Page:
On August 26, 2019, the Departments of Labor (DOL), Health and Human Services (HHS), and Treasury released an FAQ that provides guidance to employers, plan sponsors and health insurance issuers regarding a recent HHS regulation that could be read to require group health plans to treat prescription drug manufacturers’ coupons as employee cost sharing for purposes of the ACA’s out-of-pocket limits, for plan years beginning in 2020. Currently, the ACA’s out-of-pocket limits for plan years beginning in 2019 are $7,900 individual / $15,800 family. The guidance in the FAQ is effective immediately, and provides that the Departments will not initiate enforcement action against a group health plan or issuer if the plan excludes the value of drug manufacturers’ coupons from the ACA’s annual limitation on cost sharing, even in circumstances in which there is no medically appropriate generic equivalent available.
The Departments have determined that HHS will address the interplay between manufacturers’ coupons and out-of-pocket limits in future guidance.
In its 2020 Notice of Benefit and Payment Parameters (2020 NBPP), HHS stated that drug manufacturers’ support to plan participants—in the form of discounts or coupons—“[is] not required to be counted” toward the cost-sharing limit of participants when a generic version is not available. Due to the strong negative inference in the rule (i.e., that coupons should count toward the participant’s out-of-pocket limit if a generic version is not available), the Departments received requests for clarification on whether group health plans and insurers are required to count the coupon or discount toward the annual cost-sharing with plan participants if a generic equivalent is not available.
If read to require a manufacturer’s coupon to count toward the out-of-pocket limit, the most significant complication with the HHS rule is that it could disrupt Health Savings Account (HSA) eligibility for individuals who participate in a High Deductible Health Plan (HDHP). If the drug discounts were to apply before the individual satisfies his or her deductible, it could impact eligibility to contribute to an HSA. In fact, under Q/A-9 of IRS Notice 2004-50, discounts for drugs or coupons from manufacturers or providers should not be counted when determining if an individual has met their minimum annual deductible requirements under an HDHP.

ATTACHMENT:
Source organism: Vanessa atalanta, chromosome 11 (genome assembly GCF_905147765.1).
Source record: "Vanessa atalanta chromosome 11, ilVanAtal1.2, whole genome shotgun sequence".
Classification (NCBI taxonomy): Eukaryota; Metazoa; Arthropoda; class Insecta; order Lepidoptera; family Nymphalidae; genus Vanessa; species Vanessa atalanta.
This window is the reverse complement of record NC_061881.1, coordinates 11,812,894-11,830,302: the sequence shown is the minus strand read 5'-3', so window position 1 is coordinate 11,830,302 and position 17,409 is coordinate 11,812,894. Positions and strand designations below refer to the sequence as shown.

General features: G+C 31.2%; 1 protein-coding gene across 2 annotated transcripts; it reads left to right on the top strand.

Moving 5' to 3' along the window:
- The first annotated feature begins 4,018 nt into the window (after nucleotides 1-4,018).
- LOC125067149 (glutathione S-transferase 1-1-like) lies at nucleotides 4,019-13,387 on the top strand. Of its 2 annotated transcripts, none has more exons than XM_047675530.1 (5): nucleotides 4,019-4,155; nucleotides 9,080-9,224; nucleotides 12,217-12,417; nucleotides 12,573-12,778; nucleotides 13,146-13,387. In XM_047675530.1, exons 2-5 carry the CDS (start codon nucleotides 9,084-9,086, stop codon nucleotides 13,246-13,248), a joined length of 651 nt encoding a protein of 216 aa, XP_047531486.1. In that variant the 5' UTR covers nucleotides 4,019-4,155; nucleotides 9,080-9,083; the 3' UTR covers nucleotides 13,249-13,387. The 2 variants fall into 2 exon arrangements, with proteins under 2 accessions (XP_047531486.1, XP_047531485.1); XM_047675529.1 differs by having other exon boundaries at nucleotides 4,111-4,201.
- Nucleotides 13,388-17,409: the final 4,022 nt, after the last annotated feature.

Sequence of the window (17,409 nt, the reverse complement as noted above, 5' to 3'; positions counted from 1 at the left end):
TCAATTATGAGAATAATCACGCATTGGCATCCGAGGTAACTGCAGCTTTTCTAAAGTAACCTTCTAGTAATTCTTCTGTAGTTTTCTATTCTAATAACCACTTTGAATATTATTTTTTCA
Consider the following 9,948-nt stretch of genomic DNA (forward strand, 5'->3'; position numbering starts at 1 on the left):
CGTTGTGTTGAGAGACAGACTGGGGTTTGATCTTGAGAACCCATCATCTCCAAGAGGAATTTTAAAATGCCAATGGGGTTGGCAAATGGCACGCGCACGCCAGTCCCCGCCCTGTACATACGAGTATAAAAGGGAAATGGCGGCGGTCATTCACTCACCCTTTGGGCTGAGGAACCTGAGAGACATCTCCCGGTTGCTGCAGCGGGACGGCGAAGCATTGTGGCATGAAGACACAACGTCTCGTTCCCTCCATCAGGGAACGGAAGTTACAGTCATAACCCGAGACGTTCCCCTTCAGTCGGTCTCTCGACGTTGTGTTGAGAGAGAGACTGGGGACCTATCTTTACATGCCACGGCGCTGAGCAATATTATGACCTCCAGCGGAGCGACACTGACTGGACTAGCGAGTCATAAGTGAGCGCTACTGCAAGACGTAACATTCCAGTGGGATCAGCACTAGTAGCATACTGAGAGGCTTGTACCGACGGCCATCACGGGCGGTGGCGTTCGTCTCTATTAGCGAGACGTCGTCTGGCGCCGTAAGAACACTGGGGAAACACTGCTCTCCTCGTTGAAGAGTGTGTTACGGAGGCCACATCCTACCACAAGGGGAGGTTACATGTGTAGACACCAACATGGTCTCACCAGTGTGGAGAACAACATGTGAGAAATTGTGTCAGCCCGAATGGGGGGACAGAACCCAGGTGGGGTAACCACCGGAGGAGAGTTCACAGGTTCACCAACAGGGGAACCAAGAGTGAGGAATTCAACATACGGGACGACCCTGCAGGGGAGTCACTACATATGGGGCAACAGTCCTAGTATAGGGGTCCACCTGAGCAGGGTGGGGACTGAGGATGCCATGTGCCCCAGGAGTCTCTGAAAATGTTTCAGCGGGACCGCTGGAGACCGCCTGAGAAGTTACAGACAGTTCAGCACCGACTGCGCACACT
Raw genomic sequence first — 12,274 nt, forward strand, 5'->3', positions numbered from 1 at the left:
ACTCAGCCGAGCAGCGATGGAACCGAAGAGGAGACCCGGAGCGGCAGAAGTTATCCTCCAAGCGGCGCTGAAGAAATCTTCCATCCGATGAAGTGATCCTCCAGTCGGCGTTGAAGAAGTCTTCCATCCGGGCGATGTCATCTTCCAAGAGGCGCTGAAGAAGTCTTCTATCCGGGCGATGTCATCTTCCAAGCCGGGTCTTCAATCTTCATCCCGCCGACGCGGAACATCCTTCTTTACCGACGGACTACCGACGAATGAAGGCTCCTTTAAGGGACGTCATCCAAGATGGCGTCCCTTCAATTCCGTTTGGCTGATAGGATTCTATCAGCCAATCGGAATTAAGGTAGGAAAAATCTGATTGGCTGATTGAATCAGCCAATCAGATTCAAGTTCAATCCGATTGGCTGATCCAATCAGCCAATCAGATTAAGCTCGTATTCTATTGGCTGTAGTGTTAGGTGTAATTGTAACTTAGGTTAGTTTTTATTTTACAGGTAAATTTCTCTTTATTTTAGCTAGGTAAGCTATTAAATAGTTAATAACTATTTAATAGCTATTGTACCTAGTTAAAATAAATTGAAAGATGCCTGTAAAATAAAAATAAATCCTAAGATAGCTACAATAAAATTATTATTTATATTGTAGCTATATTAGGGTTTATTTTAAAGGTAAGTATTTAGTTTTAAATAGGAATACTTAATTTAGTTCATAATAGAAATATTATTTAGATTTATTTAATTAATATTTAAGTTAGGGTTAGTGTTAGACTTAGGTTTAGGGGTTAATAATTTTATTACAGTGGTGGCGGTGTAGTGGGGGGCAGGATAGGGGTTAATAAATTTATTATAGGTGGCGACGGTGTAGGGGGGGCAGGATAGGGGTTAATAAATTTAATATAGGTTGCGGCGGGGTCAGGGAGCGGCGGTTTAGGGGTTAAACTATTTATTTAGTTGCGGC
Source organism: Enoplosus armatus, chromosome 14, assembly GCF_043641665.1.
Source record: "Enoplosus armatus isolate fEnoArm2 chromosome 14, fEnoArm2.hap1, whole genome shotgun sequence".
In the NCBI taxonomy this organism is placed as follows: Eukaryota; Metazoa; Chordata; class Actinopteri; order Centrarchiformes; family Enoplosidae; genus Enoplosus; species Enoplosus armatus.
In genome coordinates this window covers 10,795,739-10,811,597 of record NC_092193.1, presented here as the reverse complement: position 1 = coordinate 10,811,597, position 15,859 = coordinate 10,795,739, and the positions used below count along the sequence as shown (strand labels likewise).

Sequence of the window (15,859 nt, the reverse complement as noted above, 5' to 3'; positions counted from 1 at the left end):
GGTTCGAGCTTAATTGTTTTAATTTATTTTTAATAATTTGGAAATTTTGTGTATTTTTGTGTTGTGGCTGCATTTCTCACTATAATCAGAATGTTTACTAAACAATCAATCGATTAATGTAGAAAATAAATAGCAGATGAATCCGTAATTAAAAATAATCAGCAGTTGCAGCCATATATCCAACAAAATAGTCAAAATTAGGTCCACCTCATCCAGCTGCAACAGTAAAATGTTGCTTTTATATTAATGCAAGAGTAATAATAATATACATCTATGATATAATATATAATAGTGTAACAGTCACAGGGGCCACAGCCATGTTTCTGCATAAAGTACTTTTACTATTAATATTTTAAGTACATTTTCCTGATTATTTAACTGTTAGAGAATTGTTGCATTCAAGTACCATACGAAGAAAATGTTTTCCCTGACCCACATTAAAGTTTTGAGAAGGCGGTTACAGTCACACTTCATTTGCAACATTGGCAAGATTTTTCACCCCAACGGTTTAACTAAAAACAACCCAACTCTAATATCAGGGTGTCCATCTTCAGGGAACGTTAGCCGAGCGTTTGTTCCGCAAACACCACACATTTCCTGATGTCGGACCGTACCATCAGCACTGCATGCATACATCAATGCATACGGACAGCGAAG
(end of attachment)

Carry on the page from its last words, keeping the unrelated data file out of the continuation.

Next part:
The issue arises due to the possible conflict between the 2020 NBPP and IRS Notice 2004-50. If a group health plan is required to count drug coupons or discounts towards out-
of-pocket limits, the plan would no longer be HSA-qualified because it would not comply with the requirement under Notice 2004-50 to disregard drug discounts and other manufacturers’ and providers’ discounts in determining if the minimum deductible for an HDHP has been satisfied and only allow amounts actually paid by the individual to be taken into account for that purpose.
Due to the potential impact on HSA eligibility and conflict between NBPP 2020 and the IRS Notice, the Departments have concluded that further rulemaking surrounding this issue must occur before enforcement can begin. HHS has decided to undertake the rulemaking in the NBPP for 2021 that will be released next year. Until this rulemaking occurs, the Departments will not initiate enforcement action against group health plans or issuers who exclude the value of drug coupons or discounts from the out-of-pocket limit, including in circumstances in which there is no medically appropriate generic equivalent available.
Impact on Employers
Until further guidance is issued, employers, plan sponsors and health insurance issuers may continue to exclude the value of prescription drug manufacturer coupons from participant cost-sharing under the ACA’s out-of-pocket limit rules, regardless of whether a medically appropriate generic equivalent is available. In 2019, HHS released the proposed 2020 NBPP in January and the final 2020 NBPP in April. A similar schedule is likely to be followed in 2020 for the 2021 NBPP.